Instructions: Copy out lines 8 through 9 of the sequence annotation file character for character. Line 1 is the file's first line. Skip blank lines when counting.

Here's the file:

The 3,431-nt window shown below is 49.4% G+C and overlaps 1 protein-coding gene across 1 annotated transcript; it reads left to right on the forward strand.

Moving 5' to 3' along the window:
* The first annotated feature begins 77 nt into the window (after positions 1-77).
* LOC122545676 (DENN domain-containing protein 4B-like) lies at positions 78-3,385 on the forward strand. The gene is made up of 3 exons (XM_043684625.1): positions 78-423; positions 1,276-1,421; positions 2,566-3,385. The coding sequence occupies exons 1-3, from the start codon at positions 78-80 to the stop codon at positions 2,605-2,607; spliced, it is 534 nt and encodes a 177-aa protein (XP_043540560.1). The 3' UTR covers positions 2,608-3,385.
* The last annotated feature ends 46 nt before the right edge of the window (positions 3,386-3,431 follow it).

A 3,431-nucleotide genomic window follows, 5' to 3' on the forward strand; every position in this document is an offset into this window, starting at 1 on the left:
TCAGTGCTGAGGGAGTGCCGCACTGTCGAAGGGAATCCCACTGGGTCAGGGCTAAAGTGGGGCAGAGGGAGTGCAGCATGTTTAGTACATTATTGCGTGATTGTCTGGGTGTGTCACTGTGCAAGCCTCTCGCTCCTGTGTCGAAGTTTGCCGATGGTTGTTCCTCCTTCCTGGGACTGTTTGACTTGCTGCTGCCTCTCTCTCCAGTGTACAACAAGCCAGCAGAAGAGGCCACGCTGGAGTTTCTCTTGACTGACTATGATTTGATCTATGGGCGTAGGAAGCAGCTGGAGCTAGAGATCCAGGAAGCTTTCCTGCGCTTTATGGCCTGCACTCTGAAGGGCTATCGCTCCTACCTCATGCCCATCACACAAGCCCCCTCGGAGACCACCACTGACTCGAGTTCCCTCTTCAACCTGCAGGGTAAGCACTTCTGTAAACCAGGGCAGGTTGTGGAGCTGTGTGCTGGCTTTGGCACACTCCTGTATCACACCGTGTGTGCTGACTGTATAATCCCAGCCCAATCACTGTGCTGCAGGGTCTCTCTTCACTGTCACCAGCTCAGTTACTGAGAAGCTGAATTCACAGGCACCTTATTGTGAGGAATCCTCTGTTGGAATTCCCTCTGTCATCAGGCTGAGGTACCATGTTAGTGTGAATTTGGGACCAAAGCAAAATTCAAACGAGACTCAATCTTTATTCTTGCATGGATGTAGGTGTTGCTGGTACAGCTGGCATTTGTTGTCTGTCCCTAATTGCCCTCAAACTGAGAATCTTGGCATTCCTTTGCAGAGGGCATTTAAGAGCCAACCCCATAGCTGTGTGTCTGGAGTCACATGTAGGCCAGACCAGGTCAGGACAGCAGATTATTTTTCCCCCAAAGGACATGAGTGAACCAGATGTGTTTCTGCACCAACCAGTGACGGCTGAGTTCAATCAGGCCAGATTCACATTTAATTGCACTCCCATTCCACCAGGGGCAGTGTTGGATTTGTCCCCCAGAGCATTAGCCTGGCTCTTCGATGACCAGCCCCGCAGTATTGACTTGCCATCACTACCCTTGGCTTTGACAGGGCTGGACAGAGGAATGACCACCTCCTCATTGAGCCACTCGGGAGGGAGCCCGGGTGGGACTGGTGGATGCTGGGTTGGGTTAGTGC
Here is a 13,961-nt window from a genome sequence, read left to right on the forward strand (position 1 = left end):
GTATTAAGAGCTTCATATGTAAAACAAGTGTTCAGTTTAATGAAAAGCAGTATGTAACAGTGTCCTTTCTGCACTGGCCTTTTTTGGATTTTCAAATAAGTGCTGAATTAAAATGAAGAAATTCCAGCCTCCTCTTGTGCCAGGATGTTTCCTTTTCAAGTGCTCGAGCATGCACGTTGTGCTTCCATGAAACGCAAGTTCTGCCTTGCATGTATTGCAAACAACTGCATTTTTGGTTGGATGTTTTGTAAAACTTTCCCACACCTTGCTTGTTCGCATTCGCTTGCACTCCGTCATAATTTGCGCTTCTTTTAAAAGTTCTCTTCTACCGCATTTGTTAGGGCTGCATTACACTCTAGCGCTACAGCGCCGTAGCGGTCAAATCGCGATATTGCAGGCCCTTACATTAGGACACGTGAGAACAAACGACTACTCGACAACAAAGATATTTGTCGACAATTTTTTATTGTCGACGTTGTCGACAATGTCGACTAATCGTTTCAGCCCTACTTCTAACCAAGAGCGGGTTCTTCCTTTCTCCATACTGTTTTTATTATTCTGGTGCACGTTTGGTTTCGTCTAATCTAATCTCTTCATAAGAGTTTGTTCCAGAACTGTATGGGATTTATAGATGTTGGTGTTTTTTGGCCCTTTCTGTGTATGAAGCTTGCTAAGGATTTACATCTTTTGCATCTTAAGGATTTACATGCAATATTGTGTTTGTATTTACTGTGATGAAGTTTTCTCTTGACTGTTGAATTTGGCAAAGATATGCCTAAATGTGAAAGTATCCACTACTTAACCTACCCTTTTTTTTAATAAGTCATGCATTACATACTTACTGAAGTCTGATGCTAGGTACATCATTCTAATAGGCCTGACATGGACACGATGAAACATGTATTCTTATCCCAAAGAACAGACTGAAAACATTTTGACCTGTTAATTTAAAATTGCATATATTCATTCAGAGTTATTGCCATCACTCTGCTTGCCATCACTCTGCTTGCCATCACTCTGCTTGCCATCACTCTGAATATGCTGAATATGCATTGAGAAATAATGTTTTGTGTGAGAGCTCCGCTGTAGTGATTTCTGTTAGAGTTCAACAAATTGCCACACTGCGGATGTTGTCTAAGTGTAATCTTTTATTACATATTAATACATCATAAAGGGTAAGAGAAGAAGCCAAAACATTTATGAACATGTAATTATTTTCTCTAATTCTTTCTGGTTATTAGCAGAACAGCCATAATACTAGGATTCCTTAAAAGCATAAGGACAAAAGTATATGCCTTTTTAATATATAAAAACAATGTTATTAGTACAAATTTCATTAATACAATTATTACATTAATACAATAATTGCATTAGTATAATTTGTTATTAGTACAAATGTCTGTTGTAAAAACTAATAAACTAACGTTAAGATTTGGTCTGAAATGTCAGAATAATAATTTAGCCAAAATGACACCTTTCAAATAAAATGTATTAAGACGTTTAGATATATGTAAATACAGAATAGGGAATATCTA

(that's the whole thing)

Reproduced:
Here is a 13,961-nt window from a genome sequence, read left to right on the forward strand (position 1 = left end):
GTATTAAGAGCTTCATATGTAAAACAAGTGTTCAGTTTAATGAAAAGCAGTATGTAACAGTGTCCTTTCTGCACTGGCCTTTTTTGGATTTTCAAATAAGTGCTGAATTAAAATGAAGAAATTCCAGCCTCCTCTTGTGCCAGGATGTTTCCTTTTCAAGTGCTCGAGCATGCACGTTGTGCTTCCATGAAACGCAAGTTCTGCCTTGCATGTATTGCAAACAACTGCATTTTTGGTTGGATGTTTTGTAAAACTTTCCCACACCTTGCTTGTTCGCATTCGCTTGCACTCCGTCATAATTTGCGCTTCTTTTAAAAGTTCTCTTCTACCGCATTTGTTAGGGCTGCATTACACTCTAGCGCTACAGCGCCGTAGCGGTCAAATCGCGATATTGCAGGCCCTTACATTAGGACACGTGAGAACAAACGACTACTCGACAACAAAGATATTTGTCGACAATTTTTTATTGTCGACGTTGTCGACAATGTCGACTAATCGTTTCAGCCCTACTTCTAACCAAGAGCGGGTTCTTCCTTTCTCCATACTGTTTTTATTATTCTGGTGCACGTTTGGTTTCGTCTAATCTAATCTCTTCATAAGAGTTTGTTCCAGAACTGTATGGGATTTATAGATGTTGGTGTTTTTTGGCCCTTTCTGTGTATGAAGCTTGCTAAGGATTTACATCTTTTGCATCTTAAGGATTTACATGCAATATTGTGTTTGTATTTACTGTGATGAAGTTTTCTCTTGACTGTTGAATTTGGCAAAGATATGCCTAAATGTGAAAGTATCCACTACTTAACCTACCCTTTTTTTTAATAAGTCATGCATTACATACTTACTGAAGTCTGATGCTAGGTACATCATTCTAATAGGCCTGACATGGACACGATGAAACATGTATTCTTATCCCAAAGAACAGACTGAAAACATTTTGACCTGTTAATTTAAAATTGCATATATTCATTCAGAGTTATTGCCATCACTCTGCTTGCCATCACTCTGCTTGCCATCACTCTGCTTGCCATCACTCTGAATATGCTGAATATGCATTGAGAAATAATGTTTTGTGTGAGAGCTCCGCTGTAGTGATTTCTGTTAGAGTTCAACAAATTGCCACACTGCGGATGTTGTCTAAGTGTAATCTTTTATTACATATTAATACATCATAAAGGGTAAGAGAAGAAGCCAAAACATTTATGAACATGTAATTATTTTCTCTAATTCTTTCTGGTTATTAGCAGAACAGCCATAATACTAGGATTCCTTAAAAGCATAAGGACAAAAGTATATGCCTTTTTAATATATAAAAACAATGTTATTAGTACAAATTTCATTAATACAATTATTACATTAATACAATAATTGCATTAGTATAATTTGTTATTAGTACAAATGTCTGTTGTAAAAACTAATAAACTAACGTTAAGATTTGGTCTGAAATGTCAGAATAATAATTTAGCCAAAATGACACCTTTCAAATAAAATGTATTAAGACGTTTAGATATATGTAAATACAGAATAGGGAATATCTA